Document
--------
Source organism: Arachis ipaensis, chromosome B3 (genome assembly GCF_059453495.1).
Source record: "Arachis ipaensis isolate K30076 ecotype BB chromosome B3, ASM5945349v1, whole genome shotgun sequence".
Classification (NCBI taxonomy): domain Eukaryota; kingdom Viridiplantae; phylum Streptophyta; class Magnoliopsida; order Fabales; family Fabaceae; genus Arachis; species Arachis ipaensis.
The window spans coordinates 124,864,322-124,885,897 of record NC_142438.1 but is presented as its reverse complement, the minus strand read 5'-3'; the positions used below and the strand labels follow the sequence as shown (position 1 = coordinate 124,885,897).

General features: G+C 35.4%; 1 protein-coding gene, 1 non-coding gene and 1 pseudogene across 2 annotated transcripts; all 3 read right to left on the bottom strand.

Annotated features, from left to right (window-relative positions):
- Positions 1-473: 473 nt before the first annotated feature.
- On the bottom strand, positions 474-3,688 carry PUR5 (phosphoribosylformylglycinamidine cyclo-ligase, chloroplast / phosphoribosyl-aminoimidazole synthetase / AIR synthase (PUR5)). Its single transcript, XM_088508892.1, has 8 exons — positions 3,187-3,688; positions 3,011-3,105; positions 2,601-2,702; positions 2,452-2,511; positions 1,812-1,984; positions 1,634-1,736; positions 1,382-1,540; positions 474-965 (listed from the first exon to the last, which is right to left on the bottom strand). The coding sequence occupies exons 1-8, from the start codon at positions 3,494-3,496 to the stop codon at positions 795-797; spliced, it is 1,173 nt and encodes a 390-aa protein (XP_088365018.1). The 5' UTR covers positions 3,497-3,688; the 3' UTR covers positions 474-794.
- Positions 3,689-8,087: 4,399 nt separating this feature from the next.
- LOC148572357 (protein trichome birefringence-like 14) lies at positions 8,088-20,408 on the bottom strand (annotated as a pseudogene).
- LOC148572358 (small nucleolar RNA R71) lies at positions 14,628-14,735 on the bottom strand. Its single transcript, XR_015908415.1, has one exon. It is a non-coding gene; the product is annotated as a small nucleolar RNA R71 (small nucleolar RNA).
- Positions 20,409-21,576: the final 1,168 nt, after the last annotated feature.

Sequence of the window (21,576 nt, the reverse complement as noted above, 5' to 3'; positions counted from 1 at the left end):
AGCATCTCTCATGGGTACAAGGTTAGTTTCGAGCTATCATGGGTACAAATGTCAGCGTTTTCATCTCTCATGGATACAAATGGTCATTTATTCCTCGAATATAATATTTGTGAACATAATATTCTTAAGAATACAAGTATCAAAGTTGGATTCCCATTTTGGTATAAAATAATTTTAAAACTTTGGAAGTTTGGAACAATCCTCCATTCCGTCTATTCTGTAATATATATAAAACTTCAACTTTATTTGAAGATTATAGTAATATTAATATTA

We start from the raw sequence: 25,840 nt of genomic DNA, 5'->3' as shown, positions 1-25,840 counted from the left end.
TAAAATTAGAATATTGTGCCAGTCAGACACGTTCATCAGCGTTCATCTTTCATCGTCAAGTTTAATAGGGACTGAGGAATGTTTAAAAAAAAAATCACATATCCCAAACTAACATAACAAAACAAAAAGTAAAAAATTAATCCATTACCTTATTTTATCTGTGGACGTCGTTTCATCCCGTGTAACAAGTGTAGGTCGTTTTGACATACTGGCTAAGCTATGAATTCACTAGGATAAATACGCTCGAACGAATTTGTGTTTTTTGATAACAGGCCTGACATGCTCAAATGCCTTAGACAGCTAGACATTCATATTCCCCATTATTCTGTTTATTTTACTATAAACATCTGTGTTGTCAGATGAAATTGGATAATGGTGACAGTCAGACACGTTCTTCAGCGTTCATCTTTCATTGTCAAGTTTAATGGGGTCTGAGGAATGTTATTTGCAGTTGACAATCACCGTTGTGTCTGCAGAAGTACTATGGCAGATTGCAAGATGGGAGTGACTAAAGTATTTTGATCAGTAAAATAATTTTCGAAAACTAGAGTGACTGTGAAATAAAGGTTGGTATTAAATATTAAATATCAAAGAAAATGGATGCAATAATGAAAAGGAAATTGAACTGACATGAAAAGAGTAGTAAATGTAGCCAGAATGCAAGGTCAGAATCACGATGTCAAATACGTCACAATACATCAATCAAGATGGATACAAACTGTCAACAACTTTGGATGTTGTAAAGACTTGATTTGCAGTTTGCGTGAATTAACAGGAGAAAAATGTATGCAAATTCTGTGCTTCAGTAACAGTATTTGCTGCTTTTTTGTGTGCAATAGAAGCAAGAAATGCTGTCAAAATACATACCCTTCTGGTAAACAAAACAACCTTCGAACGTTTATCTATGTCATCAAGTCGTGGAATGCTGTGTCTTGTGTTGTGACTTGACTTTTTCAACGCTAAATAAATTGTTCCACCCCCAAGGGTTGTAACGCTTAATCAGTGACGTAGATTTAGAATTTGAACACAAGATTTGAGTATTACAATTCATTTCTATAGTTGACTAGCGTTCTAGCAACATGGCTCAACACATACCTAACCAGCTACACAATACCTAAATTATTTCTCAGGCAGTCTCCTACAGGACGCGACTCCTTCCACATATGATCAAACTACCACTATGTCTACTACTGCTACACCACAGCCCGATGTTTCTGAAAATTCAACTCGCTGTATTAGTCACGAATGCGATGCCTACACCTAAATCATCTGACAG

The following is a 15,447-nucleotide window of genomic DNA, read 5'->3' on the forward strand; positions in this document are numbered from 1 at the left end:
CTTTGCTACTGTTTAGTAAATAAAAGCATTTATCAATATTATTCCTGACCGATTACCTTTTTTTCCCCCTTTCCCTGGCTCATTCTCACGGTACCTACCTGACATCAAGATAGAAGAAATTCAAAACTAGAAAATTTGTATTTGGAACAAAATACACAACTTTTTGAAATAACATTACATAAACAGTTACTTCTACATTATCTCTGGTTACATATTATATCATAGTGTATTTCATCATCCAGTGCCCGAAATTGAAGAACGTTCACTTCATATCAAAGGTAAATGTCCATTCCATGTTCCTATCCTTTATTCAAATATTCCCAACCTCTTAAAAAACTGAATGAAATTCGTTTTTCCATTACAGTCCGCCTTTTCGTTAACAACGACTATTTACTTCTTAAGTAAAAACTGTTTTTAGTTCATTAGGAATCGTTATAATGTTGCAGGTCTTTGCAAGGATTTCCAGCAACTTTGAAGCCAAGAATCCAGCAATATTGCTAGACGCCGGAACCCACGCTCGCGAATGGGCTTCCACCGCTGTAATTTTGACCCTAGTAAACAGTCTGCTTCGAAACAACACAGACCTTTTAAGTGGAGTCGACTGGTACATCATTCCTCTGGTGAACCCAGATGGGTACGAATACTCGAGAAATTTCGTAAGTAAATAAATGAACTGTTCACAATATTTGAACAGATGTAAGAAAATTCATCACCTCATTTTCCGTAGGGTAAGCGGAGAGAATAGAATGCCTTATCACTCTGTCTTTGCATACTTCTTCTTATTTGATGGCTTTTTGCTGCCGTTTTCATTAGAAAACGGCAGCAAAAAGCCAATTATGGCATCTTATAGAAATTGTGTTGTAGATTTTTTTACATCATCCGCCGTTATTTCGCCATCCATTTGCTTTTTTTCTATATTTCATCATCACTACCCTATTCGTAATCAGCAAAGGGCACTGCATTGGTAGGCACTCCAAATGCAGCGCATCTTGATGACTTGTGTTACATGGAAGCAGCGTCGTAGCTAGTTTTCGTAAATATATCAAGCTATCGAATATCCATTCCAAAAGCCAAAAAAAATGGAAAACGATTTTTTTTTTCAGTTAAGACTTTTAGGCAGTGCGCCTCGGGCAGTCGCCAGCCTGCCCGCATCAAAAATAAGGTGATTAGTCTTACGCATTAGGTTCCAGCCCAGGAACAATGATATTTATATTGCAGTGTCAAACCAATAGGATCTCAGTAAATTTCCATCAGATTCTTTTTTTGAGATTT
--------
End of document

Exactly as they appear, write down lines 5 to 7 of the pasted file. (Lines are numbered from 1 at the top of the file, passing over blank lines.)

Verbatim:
General features: G+C 35.4%; 1 protein-coding gene, 1 non-coding gene and 1 pseudogene across 2 annotated transcripts; all 3 read right to left on the bottom strand.

Annotated features, from left to right (window-relative positions):
- Positions 1-473: 473 nt before the first annotated feature.